Users issue queries to Greenplum Database just as they would to any database management system (DBMS). They connect to the database instance on the Greenplum master host using a client application (such as psql) and submit an SQL statement.
Understanding Query Planning and Dispatch
The query is received through the master, which parses the query, optimizes the query, and creates either a parallel or targeted query plan (depending on the query). The master then dispatches the plan to the segments for execution. Each segment is then responsible for executing local database operations on its own particular set of data.
Most database operations—such as table scans, joins, aggregations, and sorts—execute in parallel across the segments simultaneously. Each operation is performed on a segment database independent of the data associated with the other segment databases.
Certain queries may only access data on a single segment, such as single-row INSERT, UPDATE, DELETE or SELECT operations, or queries that return a small set of rows and filter on the table distribution key column(s). In queries such as these, the query plan is not dispatched to all segments, but is targeted to the segment that contains the affected row(s).
Understanding Greenplum Query Plans
A query plan is the set of operations that Greenplum Database will perform to produce the answer to a given query. Each node or step in the plan represents a database operation such as a table scan, join, aggregation or sort. Plans are read and executed from bottom to top.
In addition to the typical database operations (tables scans, joins, etc.), Greenplum Database has an additional operation type called a motion. A motion operation involves moving tuples between the segments during query processing. Note that not every query requires a motion. For example, a query of the system catalog tables on the master does not require data to move across the interconnect.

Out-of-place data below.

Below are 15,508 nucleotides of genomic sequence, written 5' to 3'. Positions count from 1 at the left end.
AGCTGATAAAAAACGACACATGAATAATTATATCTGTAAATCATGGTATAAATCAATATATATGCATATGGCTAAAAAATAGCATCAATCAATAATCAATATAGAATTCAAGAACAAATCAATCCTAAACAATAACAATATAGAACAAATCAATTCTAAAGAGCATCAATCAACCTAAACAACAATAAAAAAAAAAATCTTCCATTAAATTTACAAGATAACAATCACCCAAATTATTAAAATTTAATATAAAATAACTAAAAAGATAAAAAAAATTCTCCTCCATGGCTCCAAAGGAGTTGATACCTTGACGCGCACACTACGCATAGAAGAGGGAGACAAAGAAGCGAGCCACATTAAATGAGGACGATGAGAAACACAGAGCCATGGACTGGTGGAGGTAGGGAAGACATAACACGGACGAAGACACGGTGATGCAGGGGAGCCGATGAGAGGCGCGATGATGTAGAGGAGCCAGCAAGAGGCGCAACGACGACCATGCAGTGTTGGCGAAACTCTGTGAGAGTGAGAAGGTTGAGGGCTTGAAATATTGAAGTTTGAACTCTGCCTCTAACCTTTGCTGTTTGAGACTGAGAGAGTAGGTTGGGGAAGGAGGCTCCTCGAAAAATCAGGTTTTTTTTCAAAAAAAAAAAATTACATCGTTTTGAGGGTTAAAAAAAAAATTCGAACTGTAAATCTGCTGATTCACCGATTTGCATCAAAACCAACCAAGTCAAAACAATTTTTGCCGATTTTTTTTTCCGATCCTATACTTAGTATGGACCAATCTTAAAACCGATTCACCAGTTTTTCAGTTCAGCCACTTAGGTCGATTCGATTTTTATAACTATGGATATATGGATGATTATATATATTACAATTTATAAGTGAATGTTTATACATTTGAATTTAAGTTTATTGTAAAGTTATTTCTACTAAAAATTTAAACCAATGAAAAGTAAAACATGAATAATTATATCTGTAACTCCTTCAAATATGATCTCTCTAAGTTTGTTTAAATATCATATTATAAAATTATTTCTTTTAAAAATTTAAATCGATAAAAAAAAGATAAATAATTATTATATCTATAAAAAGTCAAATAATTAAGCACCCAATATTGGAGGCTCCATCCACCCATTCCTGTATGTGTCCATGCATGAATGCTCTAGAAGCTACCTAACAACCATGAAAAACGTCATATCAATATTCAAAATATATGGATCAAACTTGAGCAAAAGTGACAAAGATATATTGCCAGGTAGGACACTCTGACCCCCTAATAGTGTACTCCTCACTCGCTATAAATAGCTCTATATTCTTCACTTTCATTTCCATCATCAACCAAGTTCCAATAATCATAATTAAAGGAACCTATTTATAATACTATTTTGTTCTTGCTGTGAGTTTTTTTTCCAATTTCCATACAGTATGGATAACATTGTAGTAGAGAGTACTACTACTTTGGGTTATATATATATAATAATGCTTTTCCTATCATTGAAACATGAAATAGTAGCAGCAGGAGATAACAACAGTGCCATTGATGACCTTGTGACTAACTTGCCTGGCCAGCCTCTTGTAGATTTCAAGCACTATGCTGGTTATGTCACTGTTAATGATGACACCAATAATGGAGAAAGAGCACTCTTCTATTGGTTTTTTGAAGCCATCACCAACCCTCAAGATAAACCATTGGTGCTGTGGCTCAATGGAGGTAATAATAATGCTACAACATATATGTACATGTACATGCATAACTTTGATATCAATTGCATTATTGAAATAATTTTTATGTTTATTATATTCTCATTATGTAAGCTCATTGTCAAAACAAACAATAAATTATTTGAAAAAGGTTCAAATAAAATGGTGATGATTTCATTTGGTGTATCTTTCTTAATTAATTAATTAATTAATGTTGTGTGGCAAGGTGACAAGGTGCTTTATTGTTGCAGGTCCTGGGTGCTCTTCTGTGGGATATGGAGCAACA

In order to achieve maximum parallelism during query execution, Greenplum divides the work of the query plan into slices. A slice is a portion of the plan that can be worked on independently at the segment-level. A query plan is sliced wherever a motion operation occurs in the plan, one slice on each side of the motion.
For example, consider the following simple query involving a join between two tables:
SELECT customer, amount FROM sales JOIN customer USING (cust_id)
WHERE dateCol = '04-30-2008';
Figure A shows the query plan. Note that each segment gets a copy of the query plan and works on it in parallel. For this particular plan, there is a redistribute motion that moves tuples between the segments in order to complete the join. The plan is sliced on either side of the redistribute motion (slice 1 and slice 2). This query plan also has another type of motion operation called a gather motion. A gather motion is when the segments send results back up to the master for presentation to the client. Since a query plan is always sliced wherever a motion occurs, this plan also has an implicit slice at the very top of the plan (slice 3). Not all query plans involve a gather motion. For example, a CREATE TABLE x AS SELECT... statement would not have a gather motion (tuples are sent to the newly created table, not to the master).
Understanding Parallel Query Execution
Greenplum creates a number of database processes to handle the work of a query. On the master, the query worker process is called the query dispatcher (QD). The QD is responsible for creating and dispatching the query plan, and for accumulating and presenting the final results. On the segments, a query worker process is called a query executor (QE). A QE is responsible for completing its portion of work and communicating its intermediate results to the other worker processes.
For each slice of the query plan there is at least one worker process assigned. A worker process works on its assigned portion of the query plan independently. During query execution, each segment will have a number of processes working on the query in parallel.
Related processes that are working on the same portion of the query plan are referred to as gangs. As a portion of work is completed, tuples flow up the query plan from one gang of processes to the next. This inter-process communication between the segments is what is referred to as the interconnect component of Greenplum Database.
Figure B shows the query worker processes on the master and two segment instances for the query plan illustrated in Figure A.